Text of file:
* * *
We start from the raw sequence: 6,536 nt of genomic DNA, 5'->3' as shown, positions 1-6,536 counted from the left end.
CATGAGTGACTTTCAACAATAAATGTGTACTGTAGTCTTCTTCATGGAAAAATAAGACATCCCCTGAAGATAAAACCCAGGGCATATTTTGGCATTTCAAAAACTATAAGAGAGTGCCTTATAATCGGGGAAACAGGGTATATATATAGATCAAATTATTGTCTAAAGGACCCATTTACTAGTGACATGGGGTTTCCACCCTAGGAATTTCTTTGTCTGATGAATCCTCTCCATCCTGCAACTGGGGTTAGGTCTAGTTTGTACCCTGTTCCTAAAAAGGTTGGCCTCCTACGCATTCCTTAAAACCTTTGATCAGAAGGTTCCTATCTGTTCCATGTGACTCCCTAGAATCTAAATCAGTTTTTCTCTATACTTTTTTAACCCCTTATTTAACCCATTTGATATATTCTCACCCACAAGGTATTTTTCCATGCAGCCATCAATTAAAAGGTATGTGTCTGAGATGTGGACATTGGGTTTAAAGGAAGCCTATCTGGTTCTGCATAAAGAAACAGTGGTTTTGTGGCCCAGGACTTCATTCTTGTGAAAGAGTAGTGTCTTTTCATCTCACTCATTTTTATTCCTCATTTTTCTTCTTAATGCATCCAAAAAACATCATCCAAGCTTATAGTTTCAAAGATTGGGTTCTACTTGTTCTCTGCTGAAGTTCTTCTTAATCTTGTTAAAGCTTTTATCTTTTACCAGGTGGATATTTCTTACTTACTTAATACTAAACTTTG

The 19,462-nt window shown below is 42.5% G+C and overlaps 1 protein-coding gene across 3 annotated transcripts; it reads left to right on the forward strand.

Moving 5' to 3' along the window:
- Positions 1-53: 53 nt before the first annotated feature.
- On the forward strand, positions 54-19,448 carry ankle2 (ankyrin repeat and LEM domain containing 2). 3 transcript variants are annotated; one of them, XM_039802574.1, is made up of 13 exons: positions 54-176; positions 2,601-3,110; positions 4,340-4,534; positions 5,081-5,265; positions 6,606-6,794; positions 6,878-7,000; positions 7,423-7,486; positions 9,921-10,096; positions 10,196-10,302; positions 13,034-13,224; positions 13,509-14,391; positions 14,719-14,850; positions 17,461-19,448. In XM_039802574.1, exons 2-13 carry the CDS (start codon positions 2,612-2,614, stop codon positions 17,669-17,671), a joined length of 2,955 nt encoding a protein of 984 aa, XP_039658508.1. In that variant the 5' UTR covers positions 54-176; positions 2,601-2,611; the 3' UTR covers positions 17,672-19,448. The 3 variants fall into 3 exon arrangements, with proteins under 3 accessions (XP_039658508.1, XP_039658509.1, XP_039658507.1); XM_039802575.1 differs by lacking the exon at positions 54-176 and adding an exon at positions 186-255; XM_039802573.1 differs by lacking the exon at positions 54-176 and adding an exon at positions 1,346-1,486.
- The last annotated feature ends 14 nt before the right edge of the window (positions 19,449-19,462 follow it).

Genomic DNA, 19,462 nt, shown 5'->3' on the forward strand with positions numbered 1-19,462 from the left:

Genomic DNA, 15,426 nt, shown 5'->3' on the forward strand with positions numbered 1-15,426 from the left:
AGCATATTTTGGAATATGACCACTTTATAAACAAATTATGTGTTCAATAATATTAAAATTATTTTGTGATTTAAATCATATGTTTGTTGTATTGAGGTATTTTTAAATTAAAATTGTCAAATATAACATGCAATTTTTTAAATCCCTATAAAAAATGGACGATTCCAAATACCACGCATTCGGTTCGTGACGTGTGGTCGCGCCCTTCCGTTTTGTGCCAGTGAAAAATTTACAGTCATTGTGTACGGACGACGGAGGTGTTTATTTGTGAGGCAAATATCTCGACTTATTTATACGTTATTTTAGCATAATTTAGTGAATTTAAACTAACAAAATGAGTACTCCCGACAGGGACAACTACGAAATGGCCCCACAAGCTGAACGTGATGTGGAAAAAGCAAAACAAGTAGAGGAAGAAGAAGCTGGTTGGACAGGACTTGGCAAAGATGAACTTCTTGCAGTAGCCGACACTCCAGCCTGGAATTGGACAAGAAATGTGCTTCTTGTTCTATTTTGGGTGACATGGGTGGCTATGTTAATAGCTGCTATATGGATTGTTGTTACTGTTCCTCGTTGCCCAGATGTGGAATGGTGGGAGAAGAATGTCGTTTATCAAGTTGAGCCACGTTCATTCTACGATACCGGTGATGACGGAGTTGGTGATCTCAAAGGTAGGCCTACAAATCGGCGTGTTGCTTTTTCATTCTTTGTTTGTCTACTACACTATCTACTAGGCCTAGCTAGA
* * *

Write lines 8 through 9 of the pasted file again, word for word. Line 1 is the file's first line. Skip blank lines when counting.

Genomic DNA, 19,462 nt, shown 5'->3' on the forward strand with positions numbered 1-19,462 from the left:

Genomic DNA, 15,426 nt, shown 5'->3' on the forward strand with positions numbered 1-15,426 from the left: